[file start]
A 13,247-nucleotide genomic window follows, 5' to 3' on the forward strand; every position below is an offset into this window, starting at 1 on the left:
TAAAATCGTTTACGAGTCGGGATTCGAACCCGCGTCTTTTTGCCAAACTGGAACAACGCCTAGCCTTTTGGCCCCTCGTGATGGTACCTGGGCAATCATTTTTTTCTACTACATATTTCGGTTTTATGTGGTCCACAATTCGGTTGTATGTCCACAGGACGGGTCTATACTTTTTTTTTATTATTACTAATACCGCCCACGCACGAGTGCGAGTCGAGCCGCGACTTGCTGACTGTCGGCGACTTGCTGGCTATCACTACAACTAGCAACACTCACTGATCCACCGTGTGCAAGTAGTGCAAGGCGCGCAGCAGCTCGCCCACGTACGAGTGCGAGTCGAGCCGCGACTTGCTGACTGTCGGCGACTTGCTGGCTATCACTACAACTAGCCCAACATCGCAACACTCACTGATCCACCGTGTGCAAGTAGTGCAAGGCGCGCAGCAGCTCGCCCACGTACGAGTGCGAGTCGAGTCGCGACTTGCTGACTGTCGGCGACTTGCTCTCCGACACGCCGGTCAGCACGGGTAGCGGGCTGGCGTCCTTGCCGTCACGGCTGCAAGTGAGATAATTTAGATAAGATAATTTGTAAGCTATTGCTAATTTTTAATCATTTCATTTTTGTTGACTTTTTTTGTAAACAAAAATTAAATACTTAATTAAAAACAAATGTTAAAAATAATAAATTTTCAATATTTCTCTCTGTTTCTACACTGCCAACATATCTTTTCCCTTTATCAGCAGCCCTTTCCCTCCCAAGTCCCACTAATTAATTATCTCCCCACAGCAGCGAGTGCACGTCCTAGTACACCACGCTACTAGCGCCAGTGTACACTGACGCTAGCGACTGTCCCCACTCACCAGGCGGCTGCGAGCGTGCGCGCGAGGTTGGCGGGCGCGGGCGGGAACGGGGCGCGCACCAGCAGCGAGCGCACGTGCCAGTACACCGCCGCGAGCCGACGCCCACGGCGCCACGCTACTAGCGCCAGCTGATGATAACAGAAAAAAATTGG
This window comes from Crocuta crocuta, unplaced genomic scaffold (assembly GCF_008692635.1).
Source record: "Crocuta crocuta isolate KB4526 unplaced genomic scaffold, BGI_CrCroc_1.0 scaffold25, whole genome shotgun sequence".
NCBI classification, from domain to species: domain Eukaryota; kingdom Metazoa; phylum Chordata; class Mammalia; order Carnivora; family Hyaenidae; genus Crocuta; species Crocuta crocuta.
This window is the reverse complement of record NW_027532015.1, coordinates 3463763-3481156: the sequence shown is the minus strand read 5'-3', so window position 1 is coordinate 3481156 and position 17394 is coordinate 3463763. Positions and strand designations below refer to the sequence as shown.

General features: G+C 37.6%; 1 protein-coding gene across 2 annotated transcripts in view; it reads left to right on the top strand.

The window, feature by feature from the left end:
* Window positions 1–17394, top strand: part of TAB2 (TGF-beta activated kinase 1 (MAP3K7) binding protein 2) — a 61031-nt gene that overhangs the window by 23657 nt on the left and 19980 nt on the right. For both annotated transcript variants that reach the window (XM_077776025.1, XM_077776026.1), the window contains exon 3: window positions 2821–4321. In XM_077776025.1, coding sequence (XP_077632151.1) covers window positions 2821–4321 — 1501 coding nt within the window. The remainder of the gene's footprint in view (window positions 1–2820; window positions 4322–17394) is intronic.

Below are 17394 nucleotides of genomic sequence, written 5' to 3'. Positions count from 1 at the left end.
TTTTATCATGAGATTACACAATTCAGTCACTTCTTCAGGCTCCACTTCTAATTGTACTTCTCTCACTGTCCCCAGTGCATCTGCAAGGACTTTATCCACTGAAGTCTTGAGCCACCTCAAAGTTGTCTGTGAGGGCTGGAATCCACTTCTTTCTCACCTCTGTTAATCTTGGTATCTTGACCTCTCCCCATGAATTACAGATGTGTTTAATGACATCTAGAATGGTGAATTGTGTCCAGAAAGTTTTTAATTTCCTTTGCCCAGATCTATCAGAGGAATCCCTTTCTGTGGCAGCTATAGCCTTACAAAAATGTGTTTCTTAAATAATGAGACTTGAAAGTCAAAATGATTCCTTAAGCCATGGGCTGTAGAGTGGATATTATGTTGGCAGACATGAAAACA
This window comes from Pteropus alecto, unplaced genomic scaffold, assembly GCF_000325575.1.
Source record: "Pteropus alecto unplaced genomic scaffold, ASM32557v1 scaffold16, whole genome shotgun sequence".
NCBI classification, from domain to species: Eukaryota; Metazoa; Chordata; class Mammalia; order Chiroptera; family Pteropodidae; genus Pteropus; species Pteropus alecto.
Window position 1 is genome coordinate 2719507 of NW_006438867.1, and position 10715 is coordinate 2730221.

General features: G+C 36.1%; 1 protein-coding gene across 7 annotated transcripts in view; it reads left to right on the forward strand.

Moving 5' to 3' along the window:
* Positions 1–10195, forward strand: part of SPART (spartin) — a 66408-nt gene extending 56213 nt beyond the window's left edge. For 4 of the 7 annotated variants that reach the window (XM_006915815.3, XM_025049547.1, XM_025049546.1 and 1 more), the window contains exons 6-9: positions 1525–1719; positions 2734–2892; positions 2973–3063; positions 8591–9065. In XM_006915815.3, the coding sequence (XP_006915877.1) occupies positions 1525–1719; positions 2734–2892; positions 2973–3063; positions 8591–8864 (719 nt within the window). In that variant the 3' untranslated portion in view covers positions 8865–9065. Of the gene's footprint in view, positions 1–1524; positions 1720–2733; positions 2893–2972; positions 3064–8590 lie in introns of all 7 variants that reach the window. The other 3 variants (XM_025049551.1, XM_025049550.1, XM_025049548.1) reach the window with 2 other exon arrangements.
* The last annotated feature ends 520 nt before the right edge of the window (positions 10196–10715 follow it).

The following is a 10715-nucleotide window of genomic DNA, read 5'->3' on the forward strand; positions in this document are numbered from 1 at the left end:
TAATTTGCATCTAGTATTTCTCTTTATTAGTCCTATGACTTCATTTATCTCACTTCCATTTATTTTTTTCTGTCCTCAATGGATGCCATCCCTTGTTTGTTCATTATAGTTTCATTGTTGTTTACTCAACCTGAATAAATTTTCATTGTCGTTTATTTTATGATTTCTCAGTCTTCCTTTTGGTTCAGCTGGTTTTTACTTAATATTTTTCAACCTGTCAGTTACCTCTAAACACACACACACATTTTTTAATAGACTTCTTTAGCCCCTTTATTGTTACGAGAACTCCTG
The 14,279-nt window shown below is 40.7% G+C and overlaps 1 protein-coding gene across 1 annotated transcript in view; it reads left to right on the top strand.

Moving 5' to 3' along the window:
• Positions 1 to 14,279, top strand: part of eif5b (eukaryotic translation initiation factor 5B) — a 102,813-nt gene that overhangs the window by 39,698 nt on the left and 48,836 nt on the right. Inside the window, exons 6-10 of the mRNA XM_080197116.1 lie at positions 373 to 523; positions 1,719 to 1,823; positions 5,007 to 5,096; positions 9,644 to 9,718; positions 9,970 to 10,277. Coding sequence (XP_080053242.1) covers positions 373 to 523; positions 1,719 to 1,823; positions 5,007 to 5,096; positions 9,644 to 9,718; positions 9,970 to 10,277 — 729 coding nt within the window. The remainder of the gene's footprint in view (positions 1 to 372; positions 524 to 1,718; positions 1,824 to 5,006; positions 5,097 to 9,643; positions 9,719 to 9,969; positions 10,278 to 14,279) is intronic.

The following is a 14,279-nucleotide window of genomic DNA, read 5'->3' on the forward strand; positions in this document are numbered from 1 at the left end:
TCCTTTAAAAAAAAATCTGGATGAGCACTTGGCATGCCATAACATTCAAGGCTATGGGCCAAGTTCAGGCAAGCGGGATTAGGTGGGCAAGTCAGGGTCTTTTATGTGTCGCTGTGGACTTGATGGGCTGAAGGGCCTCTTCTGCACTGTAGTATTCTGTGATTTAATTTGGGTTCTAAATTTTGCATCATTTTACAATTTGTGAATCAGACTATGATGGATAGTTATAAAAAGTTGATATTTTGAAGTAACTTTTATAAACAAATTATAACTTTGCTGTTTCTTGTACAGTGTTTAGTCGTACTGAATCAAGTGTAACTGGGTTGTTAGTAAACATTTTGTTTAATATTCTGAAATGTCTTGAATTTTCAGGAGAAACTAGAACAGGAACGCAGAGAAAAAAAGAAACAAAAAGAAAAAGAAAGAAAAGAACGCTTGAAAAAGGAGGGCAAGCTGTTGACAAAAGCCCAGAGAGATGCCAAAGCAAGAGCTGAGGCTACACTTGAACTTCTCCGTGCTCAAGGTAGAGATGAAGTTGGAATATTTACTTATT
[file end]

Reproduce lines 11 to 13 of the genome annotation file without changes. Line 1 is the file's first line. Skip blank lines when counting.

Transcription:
TTTTATCATGAGATTACACAATTCAGTCACTTCTTCAGGCTCCACTTCTAATTGTACTTCTCTCACTGTCCCCAGTGCATCTGCAAGGACTTTATCCACTGAAGTCTTGAGCCACCTCAAAGTTGTCTGTGAGGGCTGGAATCCACTTCTTTCTCACCTCTGTTAATCTTGGTATCTTGACCTCTCCCCATGAATTACAGATGTGTTTAATGACATCTAGAATGGTGAATTGTGTCCAGAAAGTTTTTAATTTCCTTTGCCCAGATCTATCAGAGGAATCCCTTTCTGTGGCAGCTATAGCCTTACAAAAATGTGTTTCTTAAATAATGAGACTTGAAAGTCAAAATGATTCCTTAAGCCATGGGCTGTAGAGTGGATATTATGTTGGCAGACATGAAAACA
This window comes from Pteropus alecto, unplaced genomic scaffold, assembly GCF_000325575.1.
Source record: "Pteropus alecto unplaced genomic scaffold, ASM32557v1 scaffold16, whole genome shotgun sequence".